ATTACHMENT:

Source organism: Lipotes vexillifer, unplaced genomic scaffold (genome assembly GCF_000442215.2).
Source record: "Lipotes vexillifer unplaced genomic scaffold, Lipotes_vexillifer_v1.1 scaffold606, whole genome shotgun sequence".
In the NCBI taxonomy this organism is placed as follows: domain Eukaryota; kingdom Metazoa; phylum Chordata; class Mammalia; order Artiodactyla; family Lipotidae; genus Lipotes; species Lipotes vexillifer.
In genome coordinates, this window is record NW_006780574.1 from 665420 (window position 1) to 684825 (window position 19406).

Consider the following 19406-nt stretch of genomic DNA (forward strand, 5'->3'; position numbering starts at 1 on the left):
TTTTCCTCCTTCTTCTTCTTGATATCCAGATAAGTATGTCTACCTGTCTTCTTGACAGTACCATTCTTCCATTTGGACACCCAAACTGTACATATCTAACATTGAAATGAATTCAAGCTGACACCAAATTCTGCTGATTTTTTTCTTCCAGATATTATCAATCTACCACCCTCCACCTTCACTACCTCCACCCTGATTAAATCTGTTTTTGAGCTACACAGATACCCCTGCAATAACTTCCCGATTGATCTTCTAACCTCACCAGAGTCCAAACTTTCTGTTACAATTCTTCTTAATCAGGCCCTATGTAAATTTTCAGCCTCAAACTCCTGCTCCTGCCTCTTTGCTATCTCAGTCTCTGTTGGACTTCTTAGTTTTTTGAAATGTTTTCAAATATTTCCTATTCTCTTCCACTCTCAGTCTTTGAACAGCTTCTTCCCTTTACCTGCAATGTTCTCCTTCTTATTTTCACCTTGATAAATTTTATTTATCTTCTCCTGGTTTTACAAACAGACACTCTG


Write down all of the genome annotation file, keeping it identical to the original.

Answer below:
Source organism: Lipotes vexillifer, unplaced genomic scaffold (genome assembly GCF_000442215.2).
Source record: "Lipotes vexillifer unplaced genomic scaffold, Lipotes_vexillifer_v1.1 scaffold606, whole genome shotgun sequence".
In the NCBI taxonomy this organism is placed as follows: domain Eukaryota; kingdom Metazoa; phylum Chordata; class Mammalia; order Artiodactyla; family Lipotidae; genus Lipotes; species Lipotes vexillifer.
In genome coordinates, this window is record NW_006780574.1 from 665420 (window position 1) to 684825 (window position 19406).

Consider the following 19406-nt stretch of genomic DNA (forward strand, 5'->3'; position numbering starts at 1 on the left):
TTTTCCTCCTTCTTCTTCTTGATATCCAGATAAGTATGTCTACCTGTCTTCTTGACAGTACCATTCTTCCATTTGGACACCCAAACTGTACATATCTAACATTGAAATGAATTCAAGCTGACACCAAATTCTGCTGATTTTTTTCTTCCAGATATTATCAATCTACCACCCTCCACCTTCACTACCTCCACCCTGATTAAATCTGTTTTTGAGCTACACAGATACCCCTGCAATAACTTCCCGATTGATCTTCTAACCTCACCAGAGTCCAAACTTTCTGTTACAATTCTTCTTAATCAGGCCCTATGTAAATTTTCAGCCTCAAACTCCTGCTCCTGCCTCTTTGCTATCTCAGTCTCTGTTGGACTTCTTAGTTTTTTGAAATGTTTTCAAATATTTCCTATTCTCTTCCACTCTCAGTCTTTGAACAGCTTCTTCCCTTTACCTGCAATGTTCTCCTTCTTATTTTCACCTTGATAAATTTTATTTATCTTCTCCTGGTTTTACAAACAGACACTCTG